When it comes to cars, we Americans love to brag. Not so much about our cars as what a deal we got when we bought them. $500 over invoice for that hot new coupe in cherry red or $500 under invoice for that pickup on clearance.
Yah, we are pretty savvy when it comes to handling what dealers call the front end of selling a car. We hit the Internet, gather a horde of information about the exact make, model and trim line we want, nail down dealer invoice pricing and march onto the dealer’s lot ready to do business. Sometimes we even know more about the car than the salesperson and that makes us feel pretty good. That is up until we follow him into the finance manager’s office. Then it hits us. We forgot to also shop for financing.
This is what dealers refer to as "the back end" of selling an automobile and it’s where they often make back what you saved on the front end and more. In fact, dealers make a lot more money servicing and financing cars these days than they do marking them up on the front end. That means that there is a lot at stake in the finance manager’s office.
For those of us diligent enough to have lined up financing before visiting a dealership, the back end can be a quick and painless final stage of the car buying experience. For the rest of us, the stress may only be beginning.
Thousands of dollars could be at stake
If you don’t negotiate the best deal here, you could end up paying hundreds, even thousands of dollars in extra interest that could easily eat up that $500 you chiseled off the dealer’s price within moments of arriving on his lot.
To illustrate this point, let’s consider Joe Average Guy. Joe, who has average credit, is buying an averaged priced car. With new car prices now averaging around $28,000, Joe is probably going to need to borrow around $20,000 after trading in or selling his vehicle and paying a down payment for that sweet new ride he’s been ogling.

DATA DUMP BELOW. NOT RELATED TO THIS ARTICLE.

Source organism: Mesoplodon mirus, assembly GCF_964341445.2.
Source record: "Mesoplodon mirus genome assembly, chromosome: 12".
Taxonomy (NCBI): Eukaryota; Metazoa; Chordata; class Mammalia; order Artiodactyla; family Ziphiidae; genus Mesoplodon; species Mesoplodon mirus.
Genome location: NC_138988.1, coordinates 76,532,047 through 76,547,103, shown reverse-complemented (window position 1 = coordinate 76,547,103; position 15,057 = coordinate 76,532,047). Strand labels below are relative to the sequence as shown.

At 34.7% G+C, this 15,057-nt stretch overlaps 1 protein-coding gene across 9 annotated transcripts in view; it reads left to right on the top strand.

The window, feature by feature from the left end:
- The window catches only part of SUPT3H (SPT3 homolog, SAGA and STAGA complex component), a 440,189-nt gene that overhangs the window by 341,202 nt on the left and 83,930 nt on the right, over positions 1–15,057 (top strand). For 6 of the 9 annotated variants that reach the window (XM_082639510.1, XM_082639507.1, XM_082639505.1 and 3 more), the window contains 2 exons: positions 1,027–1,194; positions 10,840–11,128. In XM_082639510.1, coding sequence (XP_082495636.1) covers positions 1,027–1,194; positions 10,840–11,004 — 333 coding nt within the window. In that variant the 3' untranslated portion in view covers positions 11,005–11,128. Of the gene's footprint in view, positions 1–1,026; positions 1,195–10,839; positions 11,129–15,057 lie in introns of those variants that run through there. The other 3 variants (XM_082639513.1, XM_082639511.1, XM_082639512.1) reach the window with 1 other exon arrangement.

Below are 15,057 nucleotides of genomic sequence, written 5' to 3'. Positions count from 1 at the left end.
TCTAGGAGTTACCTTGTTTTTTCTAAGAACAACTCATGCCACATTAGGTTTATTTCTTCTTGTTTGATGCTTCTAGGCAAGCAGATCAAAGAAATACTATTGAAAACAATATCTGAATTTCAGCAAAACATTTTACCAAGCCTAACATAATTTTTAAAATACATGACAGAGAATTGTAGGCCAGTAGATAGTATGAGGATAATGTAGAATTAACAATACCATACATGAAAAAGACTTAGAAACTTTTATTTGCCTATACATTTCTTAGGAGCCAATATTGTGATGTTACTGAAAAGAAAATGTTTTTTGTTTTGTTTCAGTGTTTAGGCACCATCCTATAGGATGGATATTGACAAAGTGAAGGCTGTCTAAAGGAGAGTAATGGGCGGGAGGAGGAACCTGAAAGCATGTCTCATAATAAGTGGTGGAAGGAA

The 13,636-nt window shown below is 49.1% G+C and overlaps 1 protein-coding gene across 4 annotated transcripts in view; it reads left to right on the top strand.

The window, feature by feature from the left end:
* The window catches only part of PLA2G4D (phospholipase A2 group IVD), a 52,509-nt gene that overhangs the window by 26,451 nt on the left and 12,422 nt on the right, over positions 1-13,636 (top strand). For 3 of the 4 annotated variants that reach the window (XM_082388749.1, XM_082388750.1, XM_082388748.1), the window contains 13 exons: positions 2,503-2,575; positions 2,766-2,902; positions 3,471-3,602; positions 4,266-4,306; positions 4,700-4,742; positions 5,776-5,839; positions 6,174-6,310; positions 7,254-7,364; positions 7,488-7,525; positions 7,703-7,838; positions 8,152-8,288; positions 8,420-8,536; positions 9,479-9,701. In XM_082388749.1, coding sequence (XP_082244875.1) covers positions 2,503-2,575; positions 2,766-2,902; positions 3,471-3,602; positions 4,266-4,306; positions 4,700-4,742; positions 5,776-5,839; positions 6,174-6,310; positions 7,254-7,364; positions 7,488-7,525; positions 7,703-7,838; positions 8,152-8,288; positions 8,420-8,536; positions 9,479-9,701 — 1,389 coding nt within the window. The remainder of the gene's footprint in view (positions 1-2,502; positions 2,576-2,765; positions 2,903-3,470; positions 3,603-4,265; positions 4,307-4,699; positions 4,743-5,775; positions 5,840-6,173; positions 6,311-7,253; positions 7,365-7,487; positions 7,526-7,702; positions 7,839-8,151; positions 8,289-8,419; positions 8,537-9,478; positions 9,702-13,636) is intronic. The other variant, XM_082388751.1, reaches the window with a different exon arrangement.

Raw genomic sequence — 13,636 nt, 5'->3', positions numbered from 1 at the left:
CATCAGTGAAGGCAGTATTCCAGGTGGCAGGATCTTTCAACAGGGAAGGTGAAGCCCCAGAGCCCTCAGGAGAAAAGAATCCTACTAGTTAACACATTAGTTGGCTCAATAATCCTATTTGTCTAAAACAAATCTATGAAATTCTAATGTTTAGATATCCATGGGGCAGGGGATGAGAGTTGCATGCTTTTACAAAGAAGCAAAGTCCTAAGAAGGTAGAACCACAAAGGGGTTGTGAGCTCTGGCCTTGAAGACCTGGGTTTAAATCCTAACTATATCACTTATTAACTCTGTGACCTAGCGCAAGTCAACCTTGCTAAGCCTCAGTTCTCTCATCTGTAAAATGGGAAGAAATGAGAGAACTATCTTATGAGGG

If Joe checks on his credit score in advance, he’s going to discover some valuable information, such as, he does not qualify for all that zero to 5.99% financing Chrysler, Ford, GM, Honda and Toyota keep offering on TV.
If Joe is smart, he will go shopping for a loan by contacting a credit union, a commercial bank and going online to see what rates and terms they can offer. That way, Joe knows that the 12% interest rate the dealership is offering him is going to cost him $1,632 more over the 48-month duration of the loan than the 8.5% rate the credit union offered.
Auto industry earns more financing cars than selling them
If you don’t think that sum is worth a few hours of research, the finance companies and dealers will be only too happy to take your money.
A recent review of finances at the nation’s largest car dealers reveals they are making as much as half their profits from the fees they earn originating and selling loans, insurance, extended service plans and other financial products and services to their customers.
At AutoNation, the nation’s largest owner of new-car dealerships, such fees accounted for only 5.6 percent of revenue, but nearly 21 percent of gross profits in 2006. Finance and insurance fees accounted for half the gross profits the company earned on each vehicle it sold. That was $1,086 per car.
If every little bit counts for these massive corporations, why shouldn’t it count for you?
Nine step process could earn you $140 an hour
For this reason, we at autoloandaily are providing a series of nine articles with associated worksheets and links to some great Web resources to help you navigate through all the auto finance options out there.
Following the process we outline will take you any where from 8 to 14 hours, but the pay off could be several thousand dollars in saved interest, fees and other payments. In other words, if you take the time to follow these steps you will be earning the equivalent of at least $140 an hour.
Together with postings on our blog, we hope this information will help you hang on to more of the money you saved on the front end. And that, we feel, will really give you something to brag about.